Held at: University of Pennsylvania: Penn Museum Archives [Contact Us]3260 South Street, Philadelphia, Pennsylvania, 19104-6324
This is a finding aid. It is a description of archival material held at the University of Pennsylvania: Penn Museum Archives. Unless otherwise noted, the materials described below are physically available in their reading room, and not digitally available through the web.
Overview and metadata sections
Sara Yorke Stevenson (1847-1921) was born in Paris, where she lived and attended school until she was 16 years old. Her parents, affluent and socially prominent Americans originally from Louisiana, left Sara and her sister at boarding school in Paris and moved to Mexico in 1858. Sara joined them in Mexico in 1862, but moved to Vermont five years later and soon afterward moved to Philadelphia. In 1870, she married Cornelius Stevenson, a Philadelphia lawyer with whom she had a son in 1878. Stevenson was closely involved with creating both the University Archaeological Association and the Department of Archaeology and Paleontology, the two organizations that merged and eventually became the Penn Museum. In 1891, she accepted an appointment as curator of the Egyptian Section; in 1892, she also became curator of the Mediterranean Section. In addition to her curatorial responsibilities, she succeeded Stewart Culin as secretary of the Board of Managers in 1894 and served as secretary until 1904, when she became president and chairman. In early 1905, however, she resigned both from the Board and as curator.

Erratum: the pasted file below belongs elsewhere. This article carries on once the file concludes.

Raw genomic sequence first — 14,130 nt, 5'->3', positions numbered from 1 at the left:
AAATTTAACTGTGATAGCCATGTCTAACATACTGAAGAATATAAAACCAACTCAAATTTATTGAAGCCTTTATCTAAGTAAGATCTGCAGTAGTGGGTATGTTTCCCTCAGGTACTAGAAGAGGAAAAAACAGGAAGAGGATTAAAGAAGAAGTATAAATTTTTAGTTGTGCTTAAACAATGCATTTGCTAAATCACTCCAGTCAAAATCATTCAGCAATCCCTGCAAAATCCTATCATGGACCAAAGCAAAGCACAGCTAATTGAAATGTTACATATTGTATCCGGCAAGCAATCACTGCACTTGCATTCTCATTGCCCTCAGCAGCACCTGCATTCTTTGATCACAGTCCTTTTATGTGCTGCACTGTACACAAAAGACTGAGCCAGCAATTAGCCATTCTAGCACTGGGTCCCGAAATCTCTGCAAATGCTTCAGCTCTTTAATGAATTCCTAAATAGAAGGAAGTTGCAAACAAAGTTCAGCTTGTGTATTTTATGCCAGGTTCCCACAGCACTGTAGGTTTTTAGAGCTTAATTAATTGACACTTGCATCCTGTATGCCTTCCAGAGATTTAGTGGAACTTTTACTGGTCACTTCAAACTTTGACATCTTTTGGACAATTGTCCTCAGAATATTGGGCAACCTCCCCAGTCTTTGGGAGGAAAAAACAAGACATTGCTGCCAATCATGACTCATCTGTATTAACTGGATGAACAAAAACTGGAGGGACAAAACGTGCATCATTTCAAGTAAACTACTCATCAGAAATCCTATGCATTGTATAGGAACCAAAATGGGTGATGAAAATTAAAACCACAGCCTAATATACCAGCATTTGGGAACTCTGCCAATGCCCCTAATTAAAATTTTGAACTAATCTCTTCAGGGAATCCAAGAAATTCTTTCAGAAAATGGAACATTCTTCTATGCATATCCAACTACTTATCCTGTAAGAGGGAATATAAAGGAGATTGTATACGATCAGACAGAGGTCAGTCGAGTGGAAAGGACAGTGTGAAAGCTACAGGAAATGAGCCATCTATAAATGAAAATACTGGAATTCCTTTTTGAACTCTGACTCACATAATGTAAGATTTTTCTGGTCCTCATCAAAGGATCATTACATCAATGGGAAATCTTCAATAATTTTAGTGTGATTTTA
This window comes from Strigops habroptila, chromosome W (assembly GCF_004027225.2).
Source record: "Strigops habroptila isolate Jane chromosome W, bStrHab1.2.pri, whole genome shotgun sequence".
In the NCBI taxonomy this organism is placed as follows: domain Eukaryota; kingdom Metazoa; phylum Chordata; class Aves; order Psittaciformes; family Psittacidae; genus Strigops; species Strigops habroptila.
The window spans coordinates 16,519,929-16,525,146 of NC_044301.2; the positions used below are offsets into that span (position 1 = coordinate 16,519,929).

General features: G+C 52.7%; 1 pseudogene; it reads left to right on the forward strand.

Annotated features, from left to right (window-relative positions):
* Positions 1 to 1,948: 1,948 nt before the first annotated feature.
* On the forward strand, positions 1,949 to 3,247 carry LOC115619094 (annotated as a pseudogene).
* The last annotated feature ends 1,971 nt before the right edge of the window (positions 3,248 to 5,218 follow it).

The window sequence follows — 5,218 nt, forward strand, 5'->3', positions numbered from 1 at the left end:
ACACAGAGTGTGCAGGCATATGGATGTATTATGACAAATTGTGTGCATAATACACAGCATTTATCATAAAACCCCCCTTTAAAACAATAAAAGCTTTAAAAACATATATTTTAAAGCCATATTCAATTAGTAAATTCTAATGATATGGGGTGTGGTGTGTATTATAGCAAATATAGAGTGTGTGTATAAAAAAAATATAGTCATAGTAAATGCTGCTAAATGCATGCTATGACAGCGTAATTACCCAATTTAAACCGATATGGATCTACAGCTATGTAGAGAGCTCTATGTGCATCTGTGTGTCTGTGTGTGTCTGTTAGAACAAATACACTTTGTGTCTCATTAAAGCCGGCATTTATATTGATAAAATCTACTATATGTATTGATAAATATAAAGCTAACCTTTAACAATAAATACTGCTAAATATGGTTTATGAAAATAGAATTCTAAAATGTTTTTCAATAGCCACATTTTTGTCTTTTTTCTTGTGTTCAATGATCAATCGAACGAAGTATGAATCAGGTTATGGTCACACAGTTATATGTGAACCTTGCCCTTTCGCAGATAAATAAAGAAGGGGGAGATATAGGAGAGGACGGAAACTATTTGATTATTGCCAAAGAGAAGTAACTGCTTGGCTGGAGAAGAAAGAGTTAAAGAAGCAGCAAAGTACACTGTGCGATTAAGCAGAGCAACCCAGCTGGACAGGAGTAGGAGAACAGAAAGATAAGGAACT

Stevenson’s contributions to the early organization of the Museum were many. She actively participated in committees that drafted the rules for the new enterprise, outlined the responsibilities of its director, and developed plans for a new building. She was also instrumental in raising funds for Museum operations and expeditions. In 1897, she and others founded the American Exploration Society, a fund-raising entity designed to support archaeological explorations that would strengthen the Museum’s collections. Under Stevenson’s direction, the Museum greatly expanded its holdings of artifacts from Etruria, Crete, Cyprus, and Egypt.
Beyond her tireless efforts on behalf of the museum, Stevenson was the first woman to be appointed to the Jury of Awards for Ethnology at the World’s Columbian Exposition in Chicago and the first woman to lecture at Harvard University’s Peabody Museum. In Philadelphia, she was president of the Pennsylvania Chapter of the Archaeological Institute of America, the Oriental Club, and the Civic Club as well as a member of the American Philosophical Society. The University of Pennsylvania awarded her with an honorary doctorate of sciences in 1894 and she became a Fellow of the American Association for the Advancement of Science in 1895. She also served as president of the Equal Franchise Society of Pennsylvania, authored two books, and wrote as a columnist for the Philadelphia Public Ledger.
The textual records comprising the Sara Yorke Stevenson curatorial subgroup consist primarily of correspondence about developing the Mediterranean collection. These records are divided into two series. Series 1 includes correspondence about acquiring potential collections; Series 2 contains documentation about collections that have been acquired. Records within each folder are arranged chronologically, with undated material grouped at the end.
The correspondence in Series 1 includes letters between Sara Yorke Stevenson and donors, antiquities dealers, and archaeologists from 1890 to 1905. Correspondents include Lucy Wharton Drexel, Alfred Emerson, and Edward Perry Warren.
The collections information in Series 2 includes inventories, shipping confirmations, and financial receipts of collections procured primarily from Cyprus and Italy between 1875 and 1904.
- Drexel, Lucy Wharton, b. 1838-d.1912
- Frothingham, Arthur L.
- Hearst, Phoebe Apperson, 1842-1919
- Stevenson, Sara Yorke, 1847-1921
- Wanamaker, John, 1838-1922
- Williams, Talcott, 1849-1928
- University of Pennsylvania: Penn Museum Archives
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